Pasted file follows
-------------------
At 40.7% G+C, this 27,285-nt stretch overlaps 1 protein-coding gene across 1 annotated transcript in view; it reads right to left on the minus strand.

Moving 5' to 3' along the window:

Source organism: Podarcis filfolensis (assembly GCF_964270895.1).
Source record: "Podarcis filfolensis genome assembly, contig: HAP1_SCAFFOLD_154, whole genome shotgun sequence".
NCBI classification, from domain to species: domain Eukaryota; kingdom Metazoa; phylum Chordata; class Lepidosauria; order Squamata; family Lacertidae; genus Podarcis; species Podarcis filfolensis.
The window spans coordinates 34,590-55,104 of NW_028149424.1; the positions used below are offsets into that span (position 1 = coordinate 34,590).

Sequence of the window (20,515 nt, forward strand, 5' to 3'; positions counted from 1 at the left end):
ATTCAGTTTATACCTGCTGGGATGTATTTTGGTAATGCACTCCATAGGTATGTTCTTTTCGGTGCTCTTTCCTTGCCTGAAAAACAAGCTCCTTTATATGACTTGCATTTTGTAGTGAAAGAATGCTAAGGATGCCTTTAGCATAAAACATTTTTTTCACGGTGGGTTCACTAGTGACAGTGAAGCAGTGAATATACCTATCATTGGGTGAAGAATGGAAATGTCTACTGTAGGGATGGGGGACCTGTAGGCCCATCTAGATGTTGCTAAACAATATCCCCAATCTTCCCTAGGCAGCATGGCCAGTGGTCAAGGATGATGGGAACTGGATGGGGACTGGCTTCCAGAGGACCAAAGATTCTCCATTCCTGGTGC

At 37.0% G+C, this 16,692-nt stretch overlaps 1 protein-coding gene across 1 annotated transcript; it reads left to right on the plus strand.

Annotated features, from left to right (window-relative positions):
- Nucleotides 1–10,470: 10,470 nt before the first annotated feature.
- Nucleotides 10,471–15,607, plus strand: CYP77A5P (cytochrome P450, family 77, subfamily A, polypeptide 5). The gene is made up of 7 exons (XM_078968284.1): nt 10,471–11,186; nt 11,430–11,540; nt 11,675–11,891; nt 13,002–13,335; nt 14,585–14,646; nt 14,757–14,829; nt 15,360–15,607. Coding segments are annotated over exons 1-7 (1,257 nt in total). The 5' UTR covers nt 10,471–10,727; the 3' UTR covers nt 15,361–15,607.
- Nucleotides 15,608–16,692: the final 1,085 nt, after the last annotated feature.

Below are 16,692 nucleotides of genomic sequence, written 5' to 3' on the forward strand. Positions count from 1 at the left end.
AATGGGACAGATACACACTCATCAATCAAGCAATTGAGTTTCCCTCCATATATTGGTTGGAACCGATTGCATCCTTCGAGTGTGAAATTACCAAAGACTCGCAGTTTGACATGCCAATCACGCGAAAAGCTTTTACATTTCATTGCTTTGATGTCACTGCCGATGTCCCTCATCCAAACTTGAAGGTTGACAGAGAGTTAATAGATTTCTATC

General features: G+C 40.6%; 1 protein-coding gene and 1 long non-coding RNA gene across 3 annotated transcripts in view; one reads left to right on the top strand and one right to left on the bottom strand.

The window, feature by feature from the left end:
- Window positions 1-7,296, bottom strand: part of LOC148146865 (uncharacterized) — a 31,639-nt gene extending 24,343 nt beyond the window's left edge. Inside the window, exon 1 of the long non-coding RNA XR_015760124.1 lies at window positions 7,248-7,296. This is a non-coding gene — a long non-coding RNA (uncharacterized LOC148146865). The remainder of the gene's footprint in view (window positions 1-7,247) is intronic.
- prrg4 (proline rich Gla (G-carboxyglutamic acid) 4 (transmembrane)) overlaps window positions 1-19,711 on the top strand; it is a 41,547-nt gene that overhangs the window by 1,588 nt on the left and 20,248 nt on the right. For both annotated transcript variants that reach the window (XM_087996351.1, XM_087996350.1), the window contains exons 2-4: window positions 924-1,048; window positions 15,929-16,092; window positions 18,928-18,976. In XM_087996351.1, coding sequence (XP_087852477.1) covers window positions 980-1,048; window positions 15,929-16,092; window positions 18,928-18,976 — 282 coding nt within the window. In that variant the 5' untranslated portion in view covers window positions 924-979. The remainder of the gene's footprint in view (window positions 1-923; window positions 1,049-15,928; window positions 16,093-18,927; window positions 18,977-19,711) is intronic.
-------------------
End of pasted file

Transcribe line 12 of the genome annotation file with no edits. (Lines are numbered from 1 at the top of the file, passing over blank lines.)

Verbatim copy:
- Nucleotides 10,471–15,607, plus strand: CYP77A5P (cytochrome P450, family 77, subfamily A, polypeptide 5). The gene is made up of 7 exons (XM_078968284.1): nt 10,471–11,186; nt 11,430–11,540; nt 11,675–11,891; nt 13,002–13,335; nt 14,585–14,646; nt 14,757–14,829; nt 15,360–15,607. Coding segments are annotated over exons 1-7 (1,257 nt in total). The 5' UTR covers nt 10,471–10,727; the 3' UTR covers nt 15,361–15,607.